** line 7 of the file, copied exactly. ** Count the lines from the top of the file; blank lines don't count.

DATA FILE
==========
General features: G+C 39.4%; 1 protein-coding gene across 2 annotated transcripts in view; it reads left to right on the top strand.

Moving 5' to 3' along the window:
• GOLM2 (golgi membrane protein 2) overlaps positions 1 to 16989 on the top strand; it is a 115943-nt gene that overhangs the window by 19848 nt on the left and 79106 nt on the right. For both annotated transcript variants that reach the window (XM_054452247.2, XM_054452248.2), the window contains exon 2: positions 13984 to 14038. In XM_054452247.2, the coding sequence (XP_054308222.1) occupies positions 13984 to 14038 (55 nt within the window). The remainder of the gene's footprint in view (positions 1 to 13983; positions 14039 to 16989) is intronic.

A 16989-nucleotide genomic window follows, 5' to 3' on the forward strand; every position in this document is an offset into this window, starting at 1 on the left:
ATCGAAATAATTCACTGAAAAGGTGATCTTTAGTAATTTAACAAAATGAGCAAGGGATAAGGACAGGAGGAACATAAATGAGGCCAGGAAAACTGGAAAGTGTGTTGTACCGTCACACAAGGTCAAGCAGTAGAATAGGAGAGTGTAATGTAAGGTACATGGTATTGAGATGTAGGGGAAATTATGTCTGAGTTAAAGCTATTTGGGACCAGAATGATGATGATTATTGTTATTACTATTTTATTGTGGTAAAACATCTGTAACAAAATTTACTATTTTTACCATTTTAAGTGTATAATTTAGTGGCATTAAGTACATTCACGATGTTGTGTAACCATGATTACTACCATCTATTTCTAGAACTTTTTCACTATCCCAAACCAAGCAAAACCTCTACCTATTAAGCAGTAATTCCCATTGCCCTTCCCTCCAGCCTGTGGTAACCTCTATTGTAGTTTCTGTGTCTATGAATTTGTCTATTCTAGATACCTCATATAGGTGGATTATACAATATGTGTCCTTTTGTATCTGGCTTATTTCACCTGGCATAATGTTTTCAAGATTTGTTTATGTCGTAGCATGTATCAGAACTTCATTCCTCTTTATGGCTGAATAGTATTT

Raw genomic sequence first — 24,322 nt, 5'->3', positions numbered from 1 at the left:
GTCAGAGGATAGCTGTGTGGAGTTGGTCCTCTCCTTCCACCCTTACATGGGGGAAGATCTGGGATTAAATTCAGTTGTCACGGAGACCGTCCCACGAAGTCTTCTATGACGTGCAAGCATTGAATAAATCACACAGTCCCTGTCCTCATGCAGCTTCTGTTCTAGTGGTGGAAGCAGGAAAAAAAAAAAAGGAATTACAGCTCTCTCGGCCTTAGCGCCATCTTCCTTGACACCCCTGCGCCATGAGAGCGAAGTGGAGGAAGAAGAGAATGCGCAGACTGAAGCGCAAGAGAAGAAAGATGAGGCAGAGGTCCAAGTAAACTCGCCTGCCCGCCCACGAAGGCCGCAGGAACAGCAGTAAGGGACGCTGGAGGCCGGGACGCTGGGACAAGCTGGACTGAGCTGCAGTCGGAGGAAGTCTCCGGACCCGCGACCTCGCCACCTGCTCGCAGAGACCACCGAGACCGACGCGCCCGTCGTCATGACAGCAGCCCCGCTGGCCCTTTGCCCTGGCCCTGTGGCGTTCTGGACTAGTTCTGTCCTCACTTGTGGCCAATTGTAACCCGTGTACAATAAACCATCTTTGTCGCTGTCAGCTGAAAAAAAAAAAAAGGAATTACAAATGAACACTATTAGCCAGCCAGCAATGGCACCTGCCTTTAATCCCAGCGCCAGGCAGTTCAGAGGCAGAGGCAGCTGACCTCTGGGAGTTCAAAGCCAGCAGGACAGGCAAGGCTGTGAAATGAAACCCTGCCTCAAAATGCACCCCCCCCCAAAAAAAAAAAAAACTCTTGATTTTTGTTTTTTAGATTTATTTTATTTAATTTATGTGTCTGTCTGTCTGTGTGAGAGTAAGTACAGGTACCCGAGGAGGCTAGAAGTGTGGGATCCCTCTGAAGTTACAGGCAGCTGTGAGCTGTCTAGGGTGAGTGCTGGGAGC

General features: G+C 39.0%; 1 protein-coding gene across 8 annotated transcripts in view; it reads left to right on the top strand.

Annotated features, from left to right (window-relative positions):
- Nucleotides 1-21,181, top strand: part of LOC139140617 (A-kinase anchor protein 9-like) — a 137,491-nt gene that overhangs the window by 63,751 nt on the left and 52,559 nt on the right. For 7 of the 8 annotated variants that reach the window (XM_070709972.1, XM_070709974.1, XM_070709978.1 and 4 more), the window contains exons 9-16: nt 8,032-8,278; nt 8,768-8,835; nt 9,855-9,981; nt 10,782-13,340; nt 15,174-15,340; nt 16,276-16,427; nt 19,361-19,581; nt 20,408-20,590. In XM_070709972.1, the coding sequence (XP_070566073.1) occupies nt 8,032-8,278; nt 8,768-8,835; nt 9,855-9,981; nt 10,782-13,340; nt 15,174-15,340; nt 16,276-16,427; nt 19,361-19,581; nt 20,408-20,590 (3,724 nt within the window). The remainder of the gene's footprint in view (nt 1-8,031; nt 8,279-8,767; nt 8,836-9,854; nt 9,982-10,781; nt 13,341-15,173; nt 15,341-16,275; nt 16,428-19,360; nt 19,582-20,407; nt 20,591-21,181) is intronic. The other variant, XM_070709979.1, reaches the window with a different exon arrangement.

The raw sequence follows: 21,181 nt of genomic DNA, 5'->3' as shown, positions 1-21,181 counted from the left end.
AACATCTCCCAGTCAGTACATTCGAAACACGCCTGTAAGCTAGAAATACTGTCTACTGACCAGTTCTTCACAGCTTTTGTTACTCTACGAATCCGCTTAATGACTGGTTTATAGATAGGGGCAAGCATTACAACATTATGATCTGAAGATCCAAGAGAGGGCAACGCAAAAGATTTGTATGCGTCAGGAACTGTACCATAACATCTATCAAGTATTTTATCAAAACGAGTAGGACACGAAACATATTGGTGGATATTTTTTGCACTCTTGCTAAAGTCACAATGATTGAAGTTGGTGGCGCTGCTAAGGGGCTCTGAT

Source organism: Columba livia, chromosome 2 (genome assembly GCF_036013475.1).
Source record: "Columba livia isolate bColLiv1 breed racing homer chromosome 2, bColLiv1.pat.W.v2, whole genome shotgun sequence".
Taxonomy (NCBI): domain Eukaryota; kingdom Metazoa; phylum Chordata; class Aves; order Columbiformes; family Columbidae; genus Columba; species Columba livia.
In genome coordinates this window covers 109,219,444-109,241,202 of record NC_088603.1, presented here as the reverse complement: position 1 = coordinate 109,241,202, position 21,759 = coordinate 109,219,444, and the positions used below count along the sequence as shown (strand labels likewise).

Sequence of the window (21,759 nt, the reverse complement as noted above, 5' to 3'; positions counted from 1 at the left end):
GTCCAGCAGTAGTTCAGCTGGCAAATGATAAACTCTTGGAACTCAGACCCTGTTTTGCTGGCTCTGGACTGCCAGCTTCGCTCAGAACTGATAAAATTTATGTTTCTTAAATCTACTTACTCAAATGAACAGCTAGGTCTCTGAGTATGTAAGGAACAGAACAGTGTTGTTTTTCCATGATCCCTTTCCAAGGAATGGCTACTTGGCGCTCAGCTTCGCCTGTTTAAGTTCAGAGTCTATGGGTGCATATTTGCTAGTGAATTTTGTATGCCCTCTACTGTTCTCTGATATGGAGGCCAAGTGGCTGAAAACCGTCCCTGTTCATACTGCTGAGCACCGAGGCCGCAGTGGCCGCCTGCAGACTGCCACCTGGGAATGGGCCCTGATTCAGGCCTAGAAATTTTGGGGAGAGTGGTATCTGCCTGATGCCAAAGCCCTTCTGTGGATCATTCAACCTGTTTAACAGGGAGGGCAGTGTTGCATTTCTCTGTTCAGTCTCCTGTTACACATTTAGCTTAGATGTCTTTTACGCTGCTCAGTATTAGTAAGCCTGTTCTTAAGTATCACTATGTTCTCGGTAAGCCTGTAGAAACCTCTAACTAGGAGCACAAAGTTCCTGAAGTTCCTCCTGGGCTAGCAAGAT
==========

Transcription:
GTCAGAGGATAGCTGTGTGGAGTTGGTCCTCTCCTTCCACCCTTACATGGGGGAAGATCTGGGATTAAATTCAGTTGTCACGGAGACCGTCCCACGAAGTCTTCTATGACGTGCAAGCATTGAATAAATCACACAGTCCCTGTCCTCATGCAGCTTCTGTTCTAGTGGTGGAAGCAGGAAAAAAAAAAAAGGAATTACAGCTCTCTCGGCCTTAGCGCCATCTTCCTTGACACCCCTGCGCCATGAGAGCGAAGTGGAGGAAGAAGAGAATGCGCAGACTGAAGCGCAAGAGAAGAAAGATGAGGCAGAGGTCCAAGTAAACTCGCCTGCCCGCCCACGAAGGCCGCAGGAACAGCAGTAAGGGACGCTGGAGGCCGGGACGCTGGGACAAGCTGGACTGAGCTGCAGTCGGAGGAAGTCTCCGGACCCGCGACCTCGCCACCTGCTCGCAGAGACCACCGAGACCGACGCGCCCGTCGTCATGACAGCAGCCCCGCTGGCCCTTTGCCCTGGCCCTGTGGCGTTCTGGACTAGTTCTGTCCTCACTTGTGGCCAATTGTAACCCGTGTACAATAAACCATCTTTGTCGCTGTCAGCTGAAAAAAAAAAAAAGGAATTACAAATGAACACTATTAGCCAGCCAGCAATGGCACCTGCCTTTAATCCCAGCGCCAGGCAGTTCAGAGGCAGAGGCAGCTGACCTCTGGGAGTTCAAAGCCAGCAGGACAGGCAAGGCTGTGAAATGAAACCCTGCCTCAAAATGCACCCCCCCCCAAAAAAAAAAAAAACTCTTGATTTTTGTTTTTTAGATTTATTTTATTTAATTTATGTGTCTGTCTGTCTGTGTGAGAGTAAGTACAGGTACCCGAGGAGGCTAGAAGTGTGGGATCCCTCTGAAGTTACAGGCAGCTGTGAGCTGTCTAGGGTGAGTGCTGGGAGC